All facets of research relating to the emerging discipline of nanobiotechnology—a science that operates at the scale of one-billionth of a meter—will be explored at the second annual Johns Hopkins NanoBio Symposium, May 1-2, 2008. This year’s event will be held at the Johns Hopkins School of Medicine in Baltimore, Md. and is hosted by the Institute for NanoBioTechnology (INBT). [Read more…]
Paras Prasad. Speaker at the 2008 NanoBio symposium. Credit: Paras Prasad
Cancer can’t hide from light of nanobiophotonics
People reap the benefits of the harvesting of photons every day. Printers, DVD players, remote controls, lasers, sensors, and other similar devices all are based on photonics. But Paras Prasad, director of the Institute for Lasers, Photonics, and Biophotonics (ILPB) at the University at Buffalo, says there is much more to learn about the interaction of light with materials and its role in biomedical research. Prasad will discuss this topic at the Johns Hopkins 2008 NanoBio Symposium on May 1-2, hosted by the Institute of NanoBioTechnology.
“Photonics, in a broad sense, deals with the emission, transmission, amplification, detection, modulation, and switching of light,“ says Prasad. Through this manipulation of light, scientists and engineers are using photonics to discover new ways to deal with problems such as the diagnosis and treatment of disease or the generation and storage of energy.
For example, researchers at the University of Buffalo’s Institute for Lasers, Photonics, and Biophotonics have developed special kinds of plastic-based nanocomposites that can be fabricated into many structures and designs, including more efficient and larger-scale solar panels to gather the sun’s energy over the entire spectrum, including ultraviolet and infrared.
“Such hybrid nanocomposites can be used to harvest solar energy from larger structures in the form of tents, panels and coatings,“ Prasad says. Patents in this area are on file and a California-based company is now working to develop its commercial applications.
Also exciting, Prasad says, are the scientific advances in areas that marry biology, nanotechnology and photonics—nanobiophotonics. At this interface of disciplines, scientists and engineers are breaking new ground in the realms of health care and medicine, he says.
For instance, Prasad says, funding from the National Cancer Institute supports a partnership between the UB institute and researchers at Hopkins to develop better ways to diagnose and treat pancreatic cancer. Prasad’s group, together with teams lead by INBT affiliated faculty members Anirban Maitra of the Sol Goldman Pancreatic Cancer Research Center and Martin Pomper at the In Vivo Cellular and Molecular Imaging Center, are working on a project that “accelerates the advance of photonics and nanotechnology out of the lab and into the cancer clinic,“ he adds.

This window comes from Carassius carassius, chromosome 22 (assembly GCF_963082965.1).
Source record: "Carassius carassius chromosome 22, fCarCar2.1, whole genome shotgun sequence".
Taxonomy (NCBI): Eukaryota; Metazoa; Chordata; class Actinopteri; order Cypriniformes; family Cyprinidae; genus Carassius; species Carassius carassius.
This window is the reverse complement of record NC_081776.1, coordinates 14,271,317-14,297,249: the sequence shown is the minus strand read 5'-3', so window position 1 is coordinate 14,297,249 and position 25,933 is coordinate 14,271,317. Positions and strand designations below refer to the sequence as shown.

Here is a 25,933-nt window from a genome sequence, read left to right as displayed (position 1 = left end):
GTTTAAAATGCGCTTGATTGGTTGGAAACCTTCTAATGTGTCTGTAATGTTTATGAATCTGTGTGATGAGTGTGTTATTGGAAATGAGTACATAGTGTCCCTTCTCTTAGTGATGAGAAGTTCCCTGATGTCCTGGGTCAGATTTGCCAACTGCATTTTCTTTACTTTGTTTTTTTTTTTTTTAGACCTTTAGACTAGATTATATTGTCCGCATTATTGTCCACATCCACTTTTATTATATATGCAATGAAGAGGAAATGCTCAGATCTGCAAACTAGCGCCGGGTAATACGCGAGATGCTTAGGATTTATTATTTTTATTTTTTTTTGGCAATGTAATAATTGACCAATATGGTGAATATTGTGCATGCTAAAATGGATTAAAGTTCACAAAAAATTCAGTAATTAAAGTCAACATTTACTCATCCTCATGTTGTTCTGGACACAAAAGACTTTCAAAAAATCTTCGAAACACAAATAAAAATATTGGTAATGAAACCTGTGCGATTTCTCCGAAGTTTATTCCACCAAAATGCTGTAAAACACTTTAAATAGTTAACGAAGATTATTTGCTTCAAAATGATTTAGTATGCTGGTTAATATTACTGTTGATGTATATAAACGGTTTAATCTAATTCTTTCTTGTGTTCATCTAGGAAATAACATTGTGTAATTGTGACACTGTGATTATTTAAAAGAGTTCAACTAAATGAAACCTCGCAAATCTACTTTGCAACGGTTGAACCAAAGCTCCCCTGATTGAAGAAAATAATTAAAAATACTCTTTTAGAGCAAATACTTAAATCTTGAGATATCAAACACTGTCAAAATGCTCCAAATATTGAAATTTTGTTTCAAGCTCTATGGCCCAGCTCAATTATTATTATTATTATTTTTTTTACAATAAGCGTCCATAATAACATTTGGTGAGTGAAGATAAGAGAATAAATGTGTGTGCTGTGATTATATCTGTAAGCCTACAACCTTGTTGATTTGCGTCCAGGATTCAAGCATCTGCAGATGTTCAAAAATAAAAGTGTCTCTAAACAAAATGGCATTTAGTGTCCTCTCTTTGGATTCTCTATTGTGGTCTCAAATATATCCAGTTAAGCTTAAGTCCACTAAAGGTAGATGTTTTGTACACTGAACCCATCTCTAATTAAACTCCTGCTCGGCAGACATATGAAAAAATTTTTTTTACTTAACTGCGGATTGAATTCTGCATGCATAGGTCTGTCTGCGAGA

Pancreatic cancer is especially deadly, says Prasad, because survival rates are poor, even when a tumor is just barely observable at microscopic scales. Therefore early detection is critical to improve outcomes. The ILPB researchers have shown effective early detection of pancreatic cancer with quantum dots and metallic nanorods that have been conjugated with antibodies that specifically target pancreatic cells.
“We are developing diagnostic and treatment methods for pancreatic cancer that capitalize on our expertise in designing targeted hybrid ceramic-polymeric nanoparticles to better image pancreatic cancer in vivo and to deliver drugs more effectively to treat it,“ says Prasad. “It is very exciting to see that these photonic technologies developed at the University at Buffalo are being applied to a disease where the need for earlier detection and more effective treatment is so pressing.“
During his talk, Prasad also plans to highlight other nanobiophotonics research at ILPB including nanoparticles for photodynamic therapy of cancer and the use of nanoparticles in gene therapy particularly in the brain and liver. Prasad says these nanoparticles hold exciting prospects for developing new approaches for dealing with health care concerns with high societal impact, such as obesity, drug addiction and new infectious diseases.
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Story by Mary Spiro
Jennifer West. Speaker at the 2008 NanoBio symposium. Credit: Rice University
Metallic Nanoshells Shine Light on Cancer